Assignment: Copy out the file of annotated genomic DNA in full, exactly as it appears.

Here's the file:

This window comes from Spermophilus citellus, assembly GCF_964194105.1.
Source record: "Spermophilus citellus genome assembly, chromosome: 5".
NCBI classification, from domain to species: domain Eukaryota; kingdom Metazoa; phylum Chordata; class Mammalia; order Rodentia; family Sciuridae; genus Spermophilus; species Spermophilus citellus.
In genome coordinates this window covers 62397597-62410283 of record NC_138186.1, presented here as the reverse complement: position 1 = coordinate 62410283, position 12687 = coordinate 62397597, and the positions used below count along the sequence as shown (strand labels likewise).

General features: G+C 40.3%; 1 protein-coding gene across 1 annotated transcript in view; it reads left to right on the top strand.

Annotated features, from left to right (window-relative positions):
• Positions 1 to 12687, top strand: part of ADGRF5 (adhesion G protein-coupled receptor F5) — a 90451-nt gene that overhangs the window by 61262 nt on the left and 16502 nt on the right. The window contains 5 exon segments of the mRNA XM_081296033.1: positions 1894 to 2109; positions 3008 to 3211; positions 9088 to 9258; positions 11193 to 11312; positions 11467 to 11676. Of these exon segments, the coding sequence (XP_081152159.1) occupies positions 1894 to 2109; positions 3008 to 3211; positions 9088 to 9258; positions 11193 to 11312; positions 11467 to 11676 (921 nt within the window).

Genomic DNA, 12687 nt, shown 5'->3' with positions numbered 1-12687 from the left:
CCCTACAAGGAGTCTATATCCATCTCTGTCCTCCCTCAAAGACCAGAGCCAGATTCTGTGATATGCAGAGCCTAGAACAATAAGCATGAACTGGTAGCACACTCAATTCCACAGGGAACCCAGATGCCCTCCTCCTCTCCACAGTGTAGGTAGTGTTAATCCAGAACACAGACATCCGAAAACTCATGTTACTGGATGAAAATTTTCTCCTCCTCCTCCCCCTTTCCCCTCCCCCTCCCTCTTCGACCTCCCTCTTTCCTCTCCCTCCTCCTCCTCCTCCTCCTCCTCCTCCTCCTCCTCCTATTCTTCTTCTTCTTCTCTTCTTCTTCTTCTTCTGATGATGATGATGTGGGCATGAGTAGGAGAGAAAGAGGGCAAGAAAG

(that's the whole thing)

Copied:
This window comes from Spermophilus citellus, assembly GCF_964194105.1.
Source record: "Spermophilus citellus genome assembly, chromosome: 5".
NCBI classification, from domain to species: domain Eukaryota; kingdom Metazoa; phylum Chordata; class Mammalia; order Rodentia; family Sciuridae; genus Spermophilus; species Spermophilus citellus.
In genome coordinates this window covers 62397597-62410283 of record NC_138186.1, presented here as the reverse complement: position 1 = coordinate 62410283, position 12687 = coordinate 62397597, and the positions used below count along the sequence as shown (strand labels likewise).

General features: G+C 40.3%; 1 protein-coding gene across 1 annotated transcript in view; it reads left to right on the top strand.

Annotated features, from left to right (window-relative positions):
• Positions 1 to 12687, top strand: part of ADGRF5 (adhesion G protein-coupled receptor F5) — a 90451-nt gene that overhangs the window by 61262 nt on the left and 16502 nt on the right. The window contains 5 exon segments of the mRNA XM_081296033.1: positions 1894 to 2109; positions 3008 to 3211; positions 9088 to 9258; positions 11193 to 11312; positions 11467 to 11676. Of these exon segments, the coding sequence (XP_081152159.1) occupies positions 1894 to 2109; positions 3008 to 3211; positions 9088 to 9258; positions 11193 to 11312; positions 11467 to 11676 (921 nt within the window).

Genomic DNA, 12687 nt, shown 5'->3' with positions numbered 1-12687 from the left:
CCCTACAAGGAGTCTATATCCATCTCTGTCCTCCCTCAAAGACCAGAGCCAGATTCTGTGATATGCAGAGCCTAGAACAATAAGCATGAACTGGTAGCACACTCAATTCCACAGGGAACCCAGATGCCCTCCTCCTCTCCACAGTGTAGGTAGTGTTAATCCAGAACACAGACATCCGAAAACTCATGTTACTGGATGAAAATTTTCTCCTCCTCCTCCCCCTTTCCCCTCCCCCTCCCTCTTCGACCTCCCTCTTTCCTCTCCCTCCTCCTCCTCCTCCTCCTCCTCCTCCTCCTCCTCCTATTCTTCTTCTTCTTCTCTTCTTCTTCTTCTTCTGATGATGATGATGTGGGCATGAGTAGGAGAGAAAGAGGGCAAGAAAG